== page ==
American Fable is ambitious, maybe too much so sometimes, but there's an intense pleasure in the boldness of the film's style.
Let this much be said for Ken Russell’s “The Lair of the White Worm”: It provides you with exactly what you would expect from a movie named “The Lair of the White Worm.” It has a lair, it has a worm, the worm is white and there is a sufficient number of screaming victims to be dragged down into the lair by the worm.
Russell provides you with your money’s worth. Why he would have wanted to make this film is another matter. This is the kind of movie that Roger Corman was making for American-International back in the early 1960s, when AIP was plundering the shelves of out-of-copyright horror tales, looking for cheap story ideas. Corman would have found “The Lair of the White Worm” on the shelf right next to “Dracula”; both books were written by the same strange man, Bram Stoker.
In losing a juicy early-1960s AIP horror movie, we have gained a juicy late-1980s horror movie that would probably seem better if Russell’s name were not connected to it. People expect something special from Russell, whose inflamed filmography includes such items as “Women in Love,” “The Music Lovers,” “The Devils,” “The Boyfriend,” “Tommy,” “Altered States,” “Crimes of Passion” and “Salome’s Last Dance.” Every one of Russell’s films has been an exercise in wretched excess. Sometimes it works. Russell loves the bizarre, the gothic, the overwrought, the perverse. The strangest thing about “The Lair of the White Worm” is that, by his standards, it is rather straight and square.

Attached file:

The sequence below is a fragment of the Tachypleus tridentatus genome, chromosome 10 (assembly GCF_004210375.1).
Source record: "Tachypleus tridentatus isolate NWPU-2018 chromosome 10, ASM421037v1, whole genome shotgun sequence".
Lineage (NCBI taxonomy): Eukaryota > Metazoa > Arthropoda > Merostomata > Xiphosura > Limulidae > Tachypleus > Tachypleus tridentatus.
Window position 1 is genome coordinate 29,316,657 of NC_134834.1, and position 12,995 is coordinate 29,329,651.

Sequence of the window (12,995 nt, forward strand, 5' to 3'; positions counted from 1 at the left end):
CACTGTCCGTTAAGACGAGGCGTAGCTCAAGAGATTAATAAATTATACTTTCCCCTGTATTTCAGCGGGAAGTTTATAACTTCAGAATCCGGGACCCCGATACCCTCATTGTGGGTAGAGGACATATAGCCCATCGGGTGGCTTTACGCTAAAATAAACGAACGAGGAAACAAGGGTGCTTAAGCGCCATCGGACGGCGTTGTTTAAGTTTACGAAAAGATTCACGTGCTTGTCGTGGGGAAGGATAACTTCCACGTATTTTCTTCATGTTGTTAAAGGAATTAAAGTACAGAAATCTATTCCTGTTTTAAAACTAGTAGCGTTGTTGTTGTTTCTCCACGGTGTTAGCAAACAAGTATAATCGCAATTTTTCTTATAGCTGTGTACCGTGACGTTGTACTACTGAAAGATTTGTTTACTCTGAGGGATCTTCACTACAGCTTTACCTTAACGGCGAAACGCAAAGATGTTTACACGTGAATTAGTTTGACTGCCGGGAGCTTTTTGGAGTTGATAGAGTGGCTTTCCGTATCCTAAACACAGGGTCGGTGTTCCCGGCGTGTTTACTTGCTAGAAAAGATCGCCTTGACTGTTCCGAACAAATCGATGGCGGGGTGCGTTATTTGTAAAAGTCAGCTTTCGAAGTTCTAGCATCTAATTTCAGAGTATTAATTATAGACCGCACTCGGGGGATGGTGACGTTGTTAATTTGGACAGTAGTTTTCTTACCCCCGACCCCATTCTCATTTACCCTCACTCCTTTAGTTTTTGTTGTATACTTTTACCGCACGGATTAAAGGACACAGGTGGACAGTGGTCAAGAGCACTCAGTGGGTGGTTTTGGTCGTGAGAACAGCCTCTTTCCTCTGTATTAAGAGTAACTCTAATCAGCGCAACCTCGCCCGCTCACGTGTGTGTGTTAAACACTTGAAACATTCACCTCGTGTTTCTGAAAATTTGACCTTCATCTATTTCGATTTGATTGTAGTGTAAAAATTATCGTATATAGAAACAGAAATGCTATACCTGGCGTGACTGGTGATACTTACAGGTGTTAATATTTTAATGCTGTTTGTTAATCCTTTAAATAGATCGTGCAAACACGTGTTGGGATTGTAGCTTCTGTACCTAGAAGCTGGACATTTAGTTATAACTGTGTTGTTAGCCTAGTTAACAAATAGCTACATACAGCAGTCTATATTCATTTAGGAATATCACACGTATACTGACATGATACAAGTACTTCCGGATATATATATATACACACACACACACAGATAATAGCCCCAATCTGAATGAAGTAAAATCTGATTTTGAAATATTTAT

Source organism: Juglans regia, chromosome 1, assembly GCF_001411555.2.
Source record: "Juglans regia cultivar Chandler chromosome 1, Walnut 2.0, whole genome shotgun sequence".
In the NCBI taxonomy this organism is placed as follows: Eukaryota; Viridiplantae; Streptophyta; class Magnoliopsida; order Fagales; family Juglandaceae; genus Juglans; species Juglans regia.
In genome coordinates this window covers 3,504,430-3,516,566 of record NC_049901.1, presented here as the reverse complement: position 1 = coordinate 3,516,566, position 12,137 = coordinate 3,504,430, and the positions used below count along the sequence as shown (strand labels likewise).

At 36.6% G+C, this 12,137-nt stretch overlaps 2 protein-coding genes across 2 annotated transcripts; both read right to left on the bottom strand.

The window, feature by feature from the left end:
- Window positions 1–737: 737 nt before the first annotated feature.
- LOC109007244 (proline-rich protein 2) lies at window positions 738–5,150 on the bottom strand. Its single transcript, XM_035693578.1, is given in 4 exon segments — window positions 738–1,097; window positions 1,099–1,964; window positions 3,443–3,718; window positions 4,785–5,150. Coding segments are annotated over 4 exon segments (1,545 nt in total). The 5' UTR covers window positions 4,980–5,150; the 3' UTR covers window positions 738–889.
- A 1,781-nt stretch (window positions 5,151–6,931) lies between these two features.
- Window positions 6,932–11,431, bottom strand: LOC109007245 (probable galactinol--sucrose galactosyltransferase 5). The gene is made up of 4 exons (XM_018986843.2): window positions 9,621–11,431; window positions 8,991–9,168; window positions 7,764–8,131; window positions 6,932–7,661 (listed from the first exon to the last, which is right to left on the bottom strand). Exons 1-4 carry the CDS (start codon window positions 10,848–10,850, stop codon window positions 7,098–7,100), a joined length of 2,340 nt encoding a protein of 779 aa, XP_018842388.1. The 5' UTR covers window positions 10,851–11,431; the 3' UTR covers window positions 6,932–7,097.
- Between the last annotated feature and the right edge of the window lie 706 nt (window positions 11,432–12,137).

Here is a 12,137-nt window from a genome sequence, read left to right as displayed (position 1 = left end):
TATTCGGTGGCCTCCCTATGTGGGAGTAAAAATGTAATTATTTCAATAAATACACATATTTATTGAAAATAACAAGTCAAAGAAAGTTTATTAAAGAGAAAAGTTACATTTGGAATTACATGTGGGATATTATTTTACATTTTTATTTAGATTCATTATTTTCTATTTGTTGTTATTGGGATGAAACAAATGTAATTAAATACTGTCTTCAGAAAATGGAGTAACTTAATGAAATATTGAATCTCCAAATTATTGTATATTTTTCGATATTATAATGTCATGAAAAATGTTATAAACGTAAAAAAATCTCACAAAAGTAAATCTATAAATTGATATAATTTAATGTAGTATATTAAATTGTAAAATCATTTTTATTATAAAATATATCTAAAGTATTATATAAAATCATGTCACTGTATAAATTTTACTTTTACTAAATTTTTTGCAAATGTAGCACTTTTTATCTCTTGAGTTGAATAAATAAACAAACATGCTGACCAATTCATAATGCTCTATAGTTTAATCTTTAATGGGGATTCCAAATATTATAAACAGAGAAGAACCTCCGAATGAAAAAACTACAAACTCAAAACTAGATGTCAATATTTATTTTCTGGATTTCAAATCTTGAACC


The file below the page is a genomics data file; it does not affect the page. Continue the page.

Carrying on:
The movie begins on an archeological dig in the wilds of Scotland, where a curious fossil is discovered, a fossil that seems neither man nor beast, nor reptile, for that matter, and yet contains aspects of more than one species. What does the skull represent? That is an assignment for young Angus Flint, who has the perfect name for an archeologist and who has made his find in the barnyard of the Trent sisters, Mary and Eve. Eventually, Flint discovers some of the family history. The Trent girls lost their father when he disappeared during a spelunking expedition in a nearby cave. And local tradition has it that the medieval lord of the area once slew a giant dragon.
At the ripe age of 89, Oscar can still be a notoriously picky fellow when it comes to what constitutes a contender fo...